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Science and Pseudoscience in Adult Nutrition Research and Practice

News & Comment

Reynold Spector

Volume 33.3, May / June 2009

Human nutrition research and practice is plagued by pseudoscience and unsupported opinions.

A scientific analysis separates reliable nutrition facts from nutritional pseudoscience and false opinion.

In recent years, nutrition research and practice have lagged behind many other biological and medical fields.1-5 In part, this lag is due to many pseudoscientific beliefs and practices mistakenly regarded as being based on scientific methods.1-5 By nutrition I mean all the foods, fluids, and “natural” supplements humans ingest.1,2 By pseudoscience, I mean the use of inappropriate methods that frequently yield wrong or misleading answers for the type of question asked. In nutrition research, such methods also often misuse statistical evaluations.4 My purpose here is to definitively (wherever possible) or tentatively (where the data are incomplete or nonexistent) answer a series of key questions about adult human nutrition using relevant rigorous scientific principles and methods. The data clearly show that much current advice about dietary pyramids, food supplements, megavitamins, and weight loss regimens is frequently unproven, erroneous, or even harmful and is often based on pseudoscience or derivative incorrect professorial opinion.1-7

But before coming to the answers, we should frame the general questions precisely:

  1. What do we know about adult human nutrition that meets the standards for truth?
  2. Is there an optimum body weight? Is the ancient wisdom of Aristotle correct? He preached a sound mind in a sound body and, most importantly, moderation in all things, including diet. Or are current (immoderate) claims that large amounts of certain nutrients (e.g., vitamins, lycopene, fruits, and vegetables) and avoidance of others (e.g., saturated fats like butter, rapidly absorbed carbohydrates like rice and potatoes) the “way” to prevent bodily harm and promote health?1,2,6, 7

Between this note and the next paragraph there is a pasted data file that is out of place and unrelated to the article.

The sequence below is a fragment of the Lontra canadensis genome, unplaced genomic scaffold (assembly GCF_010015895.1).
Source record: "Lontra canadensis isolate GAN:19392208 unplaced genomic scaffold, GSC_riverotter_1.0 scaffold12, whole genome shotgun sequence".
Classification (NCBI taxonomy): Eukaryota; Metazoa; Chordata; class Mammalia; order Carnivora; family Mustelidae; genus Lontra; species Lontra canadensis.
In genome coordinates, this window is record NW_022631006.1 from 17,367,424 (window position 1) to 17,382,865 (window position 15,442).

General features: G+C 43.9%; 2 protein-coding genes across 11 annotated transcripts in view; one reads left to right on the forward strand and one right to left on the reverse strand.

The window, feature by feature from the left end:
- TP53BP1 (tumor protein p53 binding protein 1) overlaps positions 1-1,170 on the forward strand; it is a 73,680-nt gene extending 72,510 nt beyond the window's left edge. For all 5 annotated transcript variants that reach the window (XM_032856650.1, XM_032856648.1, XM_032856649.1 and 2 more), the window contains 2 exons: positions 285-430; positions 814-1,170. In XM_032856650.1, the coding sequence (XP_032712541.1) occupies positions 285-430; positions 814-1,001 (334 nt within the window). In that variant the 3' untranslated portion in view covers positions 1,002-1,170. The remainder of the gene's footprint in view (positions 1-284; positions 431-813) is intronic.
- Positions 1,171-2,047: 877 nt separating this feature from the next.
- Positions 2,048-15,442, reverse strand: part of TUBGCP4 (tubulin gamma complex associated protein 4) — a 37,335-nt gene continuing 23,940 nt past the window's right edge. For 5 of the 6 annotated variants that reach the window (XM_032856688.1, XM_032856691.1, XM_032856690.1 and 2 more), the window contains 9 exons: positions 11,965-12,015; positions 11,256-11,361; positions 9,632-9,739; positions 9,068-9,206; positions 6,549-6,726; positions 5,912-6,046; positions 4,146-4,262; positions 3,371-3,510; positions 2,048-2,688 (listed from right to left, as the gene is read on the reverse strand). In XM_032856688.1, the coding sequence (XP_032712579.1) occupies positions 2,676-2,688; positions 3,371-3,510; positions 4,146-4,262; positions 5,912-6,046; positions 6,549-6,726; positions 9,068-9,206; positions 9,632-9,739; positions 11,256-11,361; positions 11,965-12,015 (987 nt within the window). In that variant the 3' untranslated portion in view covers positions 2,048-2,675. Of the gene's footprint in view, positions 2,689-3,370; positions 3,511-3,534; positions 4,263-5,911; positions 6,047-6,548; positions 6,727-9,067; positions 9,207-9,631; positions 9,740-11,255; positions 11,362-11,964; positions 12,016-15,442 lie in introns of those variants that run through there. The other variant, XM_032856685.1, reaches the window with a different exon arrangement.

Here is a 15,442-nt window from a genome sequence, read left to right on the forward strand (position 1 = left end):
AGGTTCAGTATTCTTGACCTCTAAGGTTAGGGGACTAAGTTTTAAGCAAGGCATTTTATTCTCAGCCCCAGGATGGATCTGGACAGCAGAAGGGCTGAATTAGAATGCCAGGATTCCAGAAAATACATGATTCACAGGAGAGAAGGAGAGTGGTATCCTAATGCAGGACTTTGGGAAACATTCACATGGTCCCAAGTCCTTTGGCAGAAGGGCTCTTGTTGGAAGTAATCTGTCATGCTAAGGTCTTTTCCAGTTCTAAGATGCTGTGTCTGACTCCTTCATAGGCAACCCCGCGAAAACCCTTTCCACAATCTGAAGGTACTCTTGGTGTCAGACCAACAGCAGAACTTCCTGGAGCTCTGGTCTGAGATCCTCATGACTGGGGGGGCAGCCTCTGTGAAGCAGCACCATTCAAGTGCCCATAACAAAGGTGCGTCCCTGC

3. Why are there so many confusing or contradictory data and opinions in the literature, news media, and books on the following points?1-5
    • Are food supplements such as megavitamins—defined as greater than five times the recommended daily allowance (RDA)—helpful? Specifically, are megavitamins E, C, and carotene healthful or harmful? That is, will they prevent disease and aging alone or in combination? Is there even one supplemental nutrient (nutraceutical) proven to prevent disease and possibly prolong life?
    • Are certain common foods (in moderation) harmful? For example, are dietary saturated fats really harmful? Or are such fats useful fuel burned in the body to harmless carbon dioxide and water to provide energy as described in the biochemistry textbooks? Are processed rice and potatoes really bad for you? Do rice and potatoes really strain insulin production by the pancreas and lead to diabetes as alleged?6 Or are rice and potatoes a reasonable source of calories ingested by billions without harm? In other words, are there some nutrients that can cause disease and others that can prevent disease and illness?1,2,6 Are there “fountain of youth” nutritional approaches or do the body’s homeostatic mechanisms counteract “over-consumption” or “under-consumption” of most nutrients? Obviously, everything can be harmful in excess, even salt and water.